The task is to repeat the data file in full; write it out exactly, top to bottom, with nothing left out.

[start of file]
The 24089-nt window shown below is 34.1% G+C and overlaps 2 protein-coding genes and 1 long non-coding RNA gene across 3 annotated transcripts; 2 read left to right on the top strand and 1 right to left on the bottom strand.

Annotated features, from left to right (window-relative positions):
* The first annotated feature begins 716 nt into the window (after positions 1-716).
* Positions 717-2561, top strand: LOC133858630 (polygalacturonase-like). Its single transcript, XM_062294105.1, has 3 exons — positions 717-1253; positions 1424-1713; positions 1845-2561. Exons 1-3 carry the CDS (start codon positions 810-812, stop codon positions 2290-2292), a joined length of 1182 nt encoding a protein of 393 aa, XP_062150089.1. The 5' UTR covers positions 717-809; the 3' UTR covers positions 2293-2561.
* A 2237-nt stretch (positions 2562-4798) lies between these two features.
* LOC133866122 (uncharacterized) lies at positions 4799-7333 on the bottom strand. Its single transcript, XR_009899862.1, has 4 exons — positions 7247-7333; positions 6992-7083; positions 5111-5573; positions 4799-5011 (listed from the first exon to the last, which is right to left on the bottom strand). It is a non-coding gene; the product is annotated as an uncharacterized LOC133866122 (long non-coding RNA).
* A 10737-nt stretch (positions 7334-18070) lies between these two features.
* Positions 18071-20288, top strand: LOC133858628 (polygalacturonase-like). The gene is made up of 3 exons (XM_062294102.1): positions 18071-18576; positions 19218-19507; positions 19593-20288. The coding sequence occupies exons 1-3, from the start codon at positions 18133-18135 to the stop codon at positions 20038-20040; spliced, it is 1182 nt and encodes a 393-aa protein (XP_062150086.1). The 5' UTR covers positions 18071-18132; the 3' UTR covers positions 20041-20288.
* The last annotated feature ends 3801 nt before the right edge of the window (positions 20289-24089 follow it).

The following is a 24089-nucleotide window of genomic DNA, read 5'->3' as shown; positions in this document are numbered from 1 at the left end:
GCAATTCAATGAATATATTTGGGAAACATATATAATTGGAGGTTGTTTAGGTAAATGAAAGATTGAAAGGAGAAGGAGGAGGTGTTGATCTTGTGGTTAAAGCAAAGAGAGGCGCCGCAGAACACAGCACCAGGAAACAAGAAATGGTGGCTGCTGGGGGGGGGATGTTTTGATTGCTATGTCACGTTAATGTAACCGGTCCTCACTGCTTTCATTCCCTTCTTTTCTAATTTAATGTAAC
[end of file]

The 24089-nt window shown below is 34.1% G+C and overlaps 2 protein-coding genes and 1 long non-coding RNA gene across 3 annotated transcripts; 2 read left to right on the top strand and 1 right to left on the bottom strand.

Annotated features, from left to right (window-relative positions):
* The first annotated feature begins 716 nt into the window (after positions 1-716).
* Positions 717-2561, top strand: LOC133858630 (polygalacturonase-like). Its single transcript, XM_062294105.1, has 3 exons — positions 717-1253; positions 1424-1713; positions 1845-2561. Exons 1-3 carry the CDS (start codon positions 810-812, stop codon positions 2290-2292), a joined length of 1182 nt encoding a protein of 393 aa, XP_062150089.1. The 5' UTR covers positions 717-809; the 3' UTR covers positions 2293-2561.
* A 2237-nt stretch (positions 2562-4798) lies between these two features.
* LOC133866122 (uncharacterized) lies at positions 4799-7333 on the bottom strand. Its single transcript, XR_009899862.1, has 4 exons — positions 7247-7333; positions 6992-7083; positions 5111-5573; positions 4799-5011 (listed from the first exon to the last, which is right to left on the bottom strand). It is a non-coding gene; the product is annotated as an uncharacterized LOC133866122 (long non-coding RNA).
* A 10737-nt stretch (positions 7334-18070) lies between these two features.
* Positions 18071-20288, top strand: LOC133858628 (polygalacturonase-like). The gene is made up of 3 exons (XM_062294102.1): positions 18071-18576; positions 19218-19507; positions 19593-20288. The coding sequence occupies exons 1-3, from the start codon at positions 18133-18135 to the stop codon at positions 20038-20040; spliced, it is 1182 nt and encodes a 393-aa protein (XP_062150086.1). The 5' UTR covers positions 18071-18132; the 3' UTR covers positions 20041-20288.
* The last annotated feature ends 3801 nt before the right edge of the window (positions 20289-24089 follow it).

The following is a 24089-nucleotide window of genomic DNA, read 5'->3' as shown; positions in this document are numbered from 1 at the left end:
GCAATTCAATGAATATATTTGGGAAACATATATAATTGGAGGTTGTTTAGGTAAATGAAAGATTGAAAGGAGAAGGAGGAGGTGTTGATCTTGTGGTTAAAGCAAAGAGAGGCGCCGCAGAACACAGCACCAGGAAACAAGAAATGGTGGCTGCTGGGGGGGGGATGTTTTGATTGCTATGTCACGTTAATGTAACCGGTCCTCACTGCTTTCATTCCCTTCTTTTCTAATTTAATGTAAC